• Make note of key points and ideas.
  • Set up a filing system for future reference.
  • Write notes on the back of business cards.
  • Circulate; avoid getting stuck with one person.

Encourage others to:

  • See your thinking.
  • Share more of who they are (good information to catalog for later use).

Engage others by:

  • Planting new ideas or perspectives.
  • Affirming the value of others and their ideas.
  • Having fun.
  • Asking a question, voicing an opinion, or stating a fact about the event, the other person or yourself.
  • Making note of what you can offer of value, such as referrals, articles and information.

How Will You Follow Up?

The most important part of networking happens after the initial contact. No matter who said what about who’s calling whom, always follow up promptly and in a manner designed to strengthen the relationship and add value for the other person. The follow-up message can be an e-mail, phone call or note. Keep in mind that you want the follow-up to:

  • Refer to your original conversation, restating any key points and reaffirming any agreements that were made.
  • Follow through on any promises you made to deliver information, provide samples, initiate a meeting or put through a request.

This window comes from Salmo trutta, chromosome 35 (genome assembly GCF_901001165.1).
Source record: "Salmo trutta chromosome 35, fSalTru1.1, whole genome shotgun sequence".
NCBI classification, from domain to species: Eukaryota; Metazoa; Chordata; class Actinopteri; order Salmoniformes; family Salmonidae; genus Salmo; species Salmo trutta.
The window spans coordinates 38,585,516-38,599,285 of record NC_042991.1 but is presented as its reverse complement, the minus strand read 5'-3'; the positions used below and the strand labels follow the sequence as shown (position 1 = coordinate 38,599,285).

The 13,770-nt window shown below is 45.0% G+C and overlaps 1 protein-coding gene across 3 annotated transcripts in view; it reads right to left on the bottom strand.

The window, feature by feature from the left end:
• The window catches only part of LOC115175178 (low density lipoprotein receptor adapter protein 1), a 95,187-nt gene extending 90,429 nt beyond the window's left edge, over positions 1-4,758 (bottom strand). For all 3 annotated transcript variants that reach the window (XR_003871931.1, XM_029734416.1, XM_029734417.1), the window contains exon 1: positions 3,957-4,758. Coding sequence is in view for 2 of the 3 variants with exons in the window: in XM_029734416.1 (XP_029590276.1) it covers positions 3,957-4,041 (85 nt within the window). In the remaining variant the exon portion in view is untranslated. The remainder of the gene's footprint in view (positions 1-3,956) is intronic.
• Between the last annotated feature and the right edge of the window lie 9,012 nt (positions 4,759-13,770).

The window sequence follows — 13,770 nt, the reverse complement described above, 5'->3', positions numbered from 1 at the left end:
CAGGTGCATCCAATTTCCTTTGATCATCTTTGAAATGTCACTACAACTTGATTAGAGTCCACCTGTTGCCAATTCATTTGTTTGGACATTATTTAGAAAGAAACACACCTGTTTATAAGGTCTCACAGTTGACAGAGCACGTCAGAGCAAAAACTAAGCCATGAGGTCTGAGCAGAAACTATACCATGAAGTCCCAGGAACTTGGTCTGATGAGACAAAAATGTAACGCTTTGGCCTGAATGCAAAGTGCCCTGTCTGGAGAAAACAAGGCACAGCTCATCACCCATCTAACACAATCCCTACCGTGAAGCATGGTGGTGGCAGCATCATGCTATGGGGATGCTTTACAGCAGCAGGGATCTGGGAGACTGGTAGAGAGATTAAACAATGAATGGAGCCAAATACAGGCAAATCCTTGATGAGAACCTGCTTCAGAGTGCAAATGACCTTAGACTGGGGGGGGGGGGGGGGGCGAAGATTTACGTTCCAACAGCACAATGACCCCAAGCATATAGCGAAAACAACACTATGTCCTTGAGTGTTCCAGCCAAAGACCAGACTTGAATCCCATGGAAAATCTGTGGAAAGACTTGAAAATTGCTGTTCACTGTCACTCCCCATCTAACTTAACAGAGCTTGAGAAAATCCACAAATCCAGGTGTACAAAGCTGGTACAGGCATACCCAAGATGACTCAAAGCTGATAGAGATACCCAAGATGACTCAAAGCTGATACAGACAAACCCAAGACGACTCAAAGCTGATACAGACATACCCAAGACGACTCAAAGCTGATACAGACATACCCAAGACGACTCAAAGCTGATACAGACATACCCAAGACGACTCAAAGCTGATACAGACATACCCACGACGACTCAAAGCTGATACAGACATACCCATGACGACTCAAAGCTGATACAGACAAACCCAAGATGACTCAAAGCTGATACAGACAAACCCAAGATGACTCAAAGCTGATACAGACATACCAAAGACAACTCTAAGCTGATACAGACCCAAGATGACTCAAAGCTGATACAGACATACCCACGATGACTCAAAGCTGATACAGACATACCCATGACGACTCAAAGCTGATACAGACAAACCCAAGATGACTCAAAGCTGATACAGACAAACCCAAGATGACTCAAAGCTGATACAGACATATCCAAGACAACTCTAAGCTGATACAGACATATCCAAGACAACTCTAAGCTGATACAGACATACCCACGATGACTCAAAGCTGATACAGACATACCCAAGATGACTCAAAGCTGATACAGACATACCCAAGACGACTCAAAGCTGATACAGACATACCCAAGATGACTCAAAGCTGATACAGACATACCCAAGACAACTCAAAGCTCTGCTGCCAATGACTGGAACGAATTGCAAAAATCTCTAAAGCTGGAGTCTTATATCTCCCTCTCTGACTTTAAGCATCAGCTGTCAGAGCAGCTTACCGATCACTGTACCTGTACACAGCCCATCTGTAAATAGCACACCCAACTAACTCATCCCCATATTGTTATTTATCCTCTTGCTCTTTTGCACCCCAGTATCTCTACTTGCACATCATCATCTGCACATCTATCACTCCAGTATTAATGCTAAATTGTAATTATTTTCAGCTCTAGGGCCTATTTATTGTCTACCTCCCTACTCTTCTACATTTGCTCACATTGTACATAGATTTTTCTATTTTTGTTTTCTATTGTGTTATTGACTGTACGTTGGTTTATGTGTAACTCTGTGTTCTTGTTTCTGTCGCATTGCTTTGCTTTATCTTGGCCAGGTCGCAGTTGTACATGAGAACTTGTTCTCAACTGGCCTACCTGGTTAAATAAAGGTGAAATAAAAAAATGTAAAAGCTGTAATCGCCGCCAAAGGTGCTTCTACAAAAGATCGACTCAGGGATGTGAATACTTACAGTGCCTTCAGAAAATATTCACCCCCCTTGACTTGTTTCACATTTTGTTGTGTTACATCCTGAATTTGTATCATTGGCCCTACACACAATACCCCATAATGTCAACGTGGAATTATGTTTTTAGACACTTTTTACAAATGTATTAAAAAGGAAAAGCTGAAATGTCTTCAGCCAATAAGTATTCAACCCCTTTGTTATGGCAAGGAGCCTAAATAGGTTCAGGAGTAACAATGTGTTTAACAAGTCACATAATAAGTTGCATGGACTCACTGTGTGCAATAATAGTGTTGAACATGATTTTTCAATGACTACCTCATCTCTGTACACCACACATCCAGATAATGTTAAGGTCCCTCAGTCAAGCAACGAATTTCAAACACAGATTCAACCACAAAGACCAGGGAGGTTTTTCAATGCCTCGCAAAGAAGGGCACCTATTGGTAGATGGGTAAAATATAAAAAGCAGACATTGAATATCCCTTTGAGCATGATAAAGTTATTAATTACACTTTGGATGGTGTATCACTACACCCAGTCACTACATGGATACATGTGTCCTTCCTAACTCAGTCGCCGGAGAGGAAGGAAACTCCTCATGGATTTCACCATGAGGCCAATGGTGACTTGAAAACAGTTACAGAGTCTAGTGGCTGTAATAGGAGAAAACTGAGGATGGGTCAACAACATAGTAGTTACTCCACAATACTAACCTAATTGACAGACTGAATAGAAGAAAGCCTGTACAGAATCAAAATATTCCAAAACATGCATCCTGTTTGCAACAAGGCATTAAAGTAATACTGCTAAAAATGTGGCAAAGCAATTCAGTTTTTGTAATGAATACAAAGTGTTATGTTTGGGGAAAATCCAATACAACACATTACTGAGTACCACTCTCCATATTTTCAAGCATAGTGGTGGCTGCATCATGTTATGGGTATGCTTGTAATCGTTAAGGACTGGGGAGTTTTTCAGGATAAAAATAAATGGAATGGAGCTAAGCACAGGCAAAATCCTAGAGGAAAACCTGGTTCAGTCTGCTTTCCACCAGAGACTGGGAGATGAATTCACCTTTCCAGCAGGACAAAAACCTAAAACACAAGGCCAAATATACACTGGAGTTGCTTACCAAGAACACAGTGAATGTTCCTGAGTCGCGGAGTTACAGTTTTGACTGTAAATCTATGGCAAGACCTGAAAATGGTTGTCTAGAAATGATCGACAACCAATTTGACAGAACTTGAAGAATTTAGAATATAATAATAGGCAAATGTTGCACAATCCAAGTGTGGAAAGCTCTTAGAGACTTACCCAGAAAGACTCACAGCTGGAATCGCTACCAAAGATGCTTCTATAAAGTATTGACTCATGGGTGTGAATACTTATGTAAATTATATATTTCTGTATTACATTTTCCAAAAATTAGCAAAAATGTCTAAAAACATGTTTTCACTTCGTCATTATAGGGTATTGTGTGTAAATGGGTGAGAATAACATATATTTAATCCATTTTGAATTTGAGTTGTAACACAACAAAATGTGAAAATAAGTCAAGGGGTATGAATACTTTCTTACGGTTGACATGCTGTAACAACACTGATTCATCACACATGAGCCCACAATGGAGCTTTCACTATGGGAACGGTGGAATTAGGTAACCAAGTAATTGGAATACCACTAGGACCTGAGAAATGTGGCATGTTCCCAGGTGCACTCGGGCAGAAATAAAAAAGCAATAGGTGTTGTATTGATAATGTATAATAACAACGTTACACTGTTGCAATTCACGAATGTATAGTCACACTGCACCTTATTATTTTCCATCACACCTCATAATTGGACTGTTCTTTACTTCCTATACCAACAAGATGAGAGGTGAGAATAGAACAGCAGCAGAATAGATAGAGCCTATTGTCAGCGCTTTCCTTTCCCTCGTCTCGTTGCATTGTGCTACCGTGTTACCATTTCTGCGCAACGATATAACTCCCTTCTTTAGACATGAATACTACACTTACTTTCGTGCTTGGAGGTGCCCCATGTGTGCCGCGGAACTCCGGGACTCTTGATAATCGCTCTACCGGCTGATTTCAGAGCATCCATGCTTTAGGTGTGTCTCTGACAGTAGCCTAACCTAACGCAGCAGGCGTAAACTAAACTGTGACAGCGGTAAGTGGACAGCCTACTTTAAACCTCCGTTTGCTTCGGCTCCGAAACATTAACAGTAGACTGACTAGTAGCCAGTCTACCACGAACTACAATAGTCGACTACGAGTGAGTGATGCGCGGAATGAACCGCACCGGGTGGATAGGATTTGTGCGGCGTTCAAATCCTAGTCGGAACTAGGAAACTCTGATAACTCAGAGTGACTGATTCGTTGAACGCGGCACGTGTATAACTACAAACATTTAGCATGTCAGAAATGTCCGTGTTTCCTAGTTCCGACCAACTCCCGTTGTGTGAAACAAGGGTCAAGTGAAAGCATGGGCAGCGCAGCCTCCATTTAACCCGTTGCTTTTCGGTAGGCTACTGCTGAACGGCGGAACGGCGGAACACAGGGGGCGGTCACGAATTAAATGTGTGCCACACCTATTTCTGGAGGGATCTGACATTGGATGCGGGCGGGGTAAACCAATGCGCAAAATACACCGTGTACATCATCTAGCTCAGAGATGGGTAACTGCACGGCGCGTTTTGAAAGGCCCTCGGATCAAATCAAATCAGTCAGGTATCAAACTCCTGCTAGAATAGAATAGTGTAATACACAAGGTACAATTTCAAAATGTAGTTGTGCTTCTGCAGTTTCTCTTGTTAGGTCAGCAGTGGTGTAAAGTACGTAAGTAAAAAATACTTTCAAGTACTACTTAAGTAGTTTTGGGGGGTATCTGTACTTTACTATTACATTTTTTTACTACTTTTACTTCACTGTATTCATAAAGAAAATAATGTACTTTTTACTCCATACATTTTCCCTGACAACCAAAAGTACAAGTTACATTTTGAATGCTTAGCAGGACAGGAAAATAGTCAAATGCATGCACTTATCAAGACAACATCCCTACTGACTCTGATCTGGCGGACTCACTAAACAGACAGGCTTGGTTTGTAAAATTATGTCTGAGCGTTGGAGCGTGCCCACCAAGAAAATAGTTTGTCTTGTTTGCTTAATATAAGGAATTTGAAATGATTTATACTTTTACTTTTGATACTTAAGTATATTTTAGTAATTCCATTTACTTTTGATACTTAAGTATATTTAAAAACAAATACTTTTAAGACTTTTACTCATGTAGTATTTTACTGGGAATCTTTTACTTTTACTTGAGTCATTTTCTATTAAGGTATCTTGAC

Be a prompt responder but avoid turning into a pest. Think of ways you can add value to the relationship through your skills, influence, position, connections or information. Unless it is clear that no further relationship is warranted or desired, make sure that there is some agreement on a next step to continue the conversation.

Etiquette Principles You Should Keep in Mind

Many business professionals are concerned about the lost art of social etiquette. Useful reminders and ideas are available at sites such as: www.iVillage.com; www.wildwe.com; www.BellaOnline.com; www.quintcareers.com/womens_networking_organizations.html. As you network, consider the following suggestions:

  • Be genuine.
  • Listen, listen and listen some more. People are valued when they are heard. Follow-up on topics they introduce. Demonstrate interest in others.
  • Be impeccably polite online and off.
  • Express gratitude and appreciation for follow-up attempts.
  • Show genuine interest in others. A simple “How are your kids?” or “How was your vacation?” will go a long way in laying a foundation for a wonderful business networking relationship.
  • Never speak badly of others–even if everyone else is doing it.
  • Think about how to help the other graciously, and live up to your promises. Make note of what you can provide of value.
  • Ask if you can include the person on your networking list.
  • Give a short elevator speech.

Summary

The best networkers know how to access people, information and resources to create solutions and opportunities. Supervisors and managers play an important role in helping develop networking skills and capabilities in those with whom they work. Use these principles to build capability in yourself and your team.

Kittie W. Watson is president of Innolect Inc., a leadership and talent development consulting firm. Innolect provides real-world solutions to transform companies, equip leaders to build sustainable futures, develop a sense of teamwork that’s positively contagious, and ensure that the right talent is aligned with business goals.